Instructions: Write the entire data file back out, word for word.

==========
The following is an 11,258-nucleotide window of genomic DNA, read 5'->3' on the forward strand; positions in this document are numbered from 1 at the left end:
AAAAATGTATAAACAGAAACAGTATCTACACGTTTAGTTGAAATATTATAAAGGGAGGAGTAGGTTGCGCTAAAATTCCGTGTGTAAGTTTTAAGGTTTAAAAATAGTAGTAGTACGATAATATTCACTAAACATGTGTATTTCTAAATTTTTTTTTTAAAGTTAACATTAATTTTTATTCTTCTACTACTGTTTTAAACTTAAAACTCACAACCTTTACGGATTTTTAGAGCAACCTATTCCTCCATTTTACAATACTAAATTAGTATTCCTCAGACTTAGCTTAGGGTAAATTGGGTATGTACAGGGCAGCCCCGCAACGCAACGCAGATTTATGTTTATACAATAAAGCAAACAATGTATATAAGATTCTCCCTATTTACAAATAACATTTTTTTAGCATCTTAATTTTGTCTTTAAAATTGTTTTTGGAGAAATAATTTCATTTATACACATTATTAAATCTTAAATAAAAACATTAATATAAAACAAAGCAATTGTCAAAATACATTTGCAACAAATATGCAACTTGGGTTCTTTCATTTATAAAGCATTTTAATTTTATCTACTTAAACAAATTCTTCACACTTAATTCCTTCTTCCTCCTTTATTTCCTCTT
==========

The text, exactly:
The following is an 11,258-nucleotide window of genomic DNA, read 5'->3' on the forward strand; positions in this document are numbered from 1 at the left end:
AAAAATGTATAAACAGAAACAGTATCTACACGTTTAGTTGAAATATTATAAAGGGAGGAGTAGGTTGCGCTAAAATTCCGTGTGTAAGTTTTAAGGTTTAAAAATAGTAGTAGTACGATAATATTCACTAAACATGTGTATTTCTAAATTTTTTTTTTAAAGTTAACATTAATTTTTATTCTTCTACTACTGTTTTAAACTTAAAACTCACAACCTTTACGGATTTTTAGAGCAACCTATTCCTCCATTTTACAATACTAAATTAGTATTCCTCAGACTTAGCTTAGGGTAAATTGGGTATGTACAGGGCAGCCCCGCAACGCAACGCAGATTTATGTTTATACAATAAAGCAAACAATGTATATAAGATTCTCCCTATTTACAAATAACATTTTTTTAGCATCTTAATTTTGTCTTTAAAATTGTTTTTGGAGAAATAATTTCATTTATACACATTATTAAATCTTAAATAAAAACATTAATATAAAACAAAGCAATTGTCAAAATACATTTGCAACAAATATGCAACTTGGGTTCTTTCATTTATAAAGCATTTTAATTTTATCTACTTAAACAAATTCTTCACACTTAATTCCTTCTTCCTCCTTTATTTCCTCTT